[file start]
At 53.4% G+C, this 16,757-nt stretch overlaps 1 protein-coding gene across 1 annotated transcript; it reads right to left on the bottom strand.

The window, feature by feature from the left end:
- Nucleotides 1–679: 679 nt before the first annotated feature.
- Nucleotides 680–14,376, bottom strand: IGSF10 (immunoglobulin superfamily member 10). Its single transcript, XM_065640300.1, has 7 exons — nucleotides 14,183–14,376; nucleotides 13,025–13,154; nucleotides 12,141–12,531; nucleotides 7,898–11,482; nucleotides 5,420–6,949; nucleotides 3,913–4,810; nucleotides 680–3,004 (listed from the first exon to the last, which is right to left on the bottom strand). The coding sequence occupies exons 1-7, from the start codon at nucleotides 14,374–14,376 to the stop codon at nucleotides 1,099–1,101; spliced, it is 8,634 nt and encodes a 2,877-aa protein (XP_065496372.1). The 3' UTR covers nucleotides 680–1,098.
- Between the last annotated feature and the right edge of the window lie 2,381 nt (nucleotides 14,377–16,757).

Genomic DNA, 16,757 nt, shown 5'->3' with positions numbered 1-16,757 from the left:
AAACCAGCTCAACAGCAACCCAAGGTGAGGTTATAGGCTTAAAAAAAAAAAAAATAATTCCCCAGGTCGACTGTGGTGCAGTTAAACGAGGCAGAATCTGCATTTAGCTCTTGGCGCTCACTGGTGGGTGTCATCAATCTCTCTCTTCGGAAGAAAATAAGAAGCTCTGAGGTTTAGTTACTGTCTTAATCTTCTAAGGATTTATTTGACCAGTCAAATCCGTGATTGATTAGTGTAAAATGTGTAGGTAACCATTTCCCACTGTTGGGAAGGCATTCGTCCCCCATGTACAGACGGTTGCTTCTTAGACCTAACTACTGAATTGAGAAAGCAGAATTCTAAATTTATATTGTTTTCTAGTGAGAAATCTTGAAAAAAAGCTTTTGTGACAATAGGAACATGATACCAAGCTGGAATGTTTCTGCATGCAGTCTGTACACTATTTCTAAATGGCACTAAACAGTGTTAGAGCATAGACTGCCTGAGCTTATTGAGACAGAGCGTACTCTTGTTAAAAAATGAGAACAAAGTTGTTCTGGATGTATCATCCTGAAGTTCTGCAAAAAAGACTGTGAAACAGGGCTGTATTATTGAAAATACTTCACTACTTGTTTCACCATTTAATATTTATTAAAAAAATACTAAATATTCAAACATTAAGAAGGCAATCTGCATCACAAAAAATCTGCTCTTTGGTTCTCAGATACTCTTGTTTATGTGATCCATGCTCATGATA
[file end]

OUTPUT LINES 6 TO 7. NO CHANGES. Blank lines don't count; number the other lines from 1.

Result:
Genomic DNA, 16,757 nt, shown 5'->3' with positions numbered 1-16,757 from the left:
AAACCAGCTCAACAGCAACCCAAGGTGAGGTTATAGGCTTAAAAAAAAAAAAAATAATTCCCCAGGTCGACTGTGGTGCAGTTAAACGAGGCAGAATCTGCATTTAGCTCTTGGCGCTCACTGGTGGGTGTCATCAATCTCTCTCTTCGGAAGAAAATAAGAAGCTCTGAGGTTTAGTTACTGTCTTAATCTTCTAAGGATTTATTTGACCAGTCAAATCCGTGATTGATTAGTGTAAAATGTGTAGGTAACCATTTCCCACTGTTGGGAAGGCATTCGTCCCCCATGTACAGACGGTTGCTTCTTAGACCTAACTACTGAATTGAGAAAGCAGAATTCTAAATTTATATTGTTTTCTAGTGAGAAATCTTGAAAAAAAGCTTTTGTGACAATAGGAACATGATACCAAGCTGGAATGTTTCTGCATGCAGTCTGTACACTATTTCTAAATGGCACTAAACAGTGTTAGAGCATAGACTGCCTGAGCTTATTGAGACAGAGCGTACTCTTGTTAAAAAATGAGAACAAAGTTGTTCTGGATGTATCATCCTGAAGTTCTGCAAAAAAGACTGTGAAACAGGGCTGTATTATTGAAAATACTTCACTACTTGTTTCACCATTTAATATTTATTAAAAAAATACTAAATATTCAAACATTAAGAAGGCAATCTGCATCACAAAAAATCTGCTCTTTGGTTCTCAGATACTCTTGTTTATGTGATCCATGCTCATGATA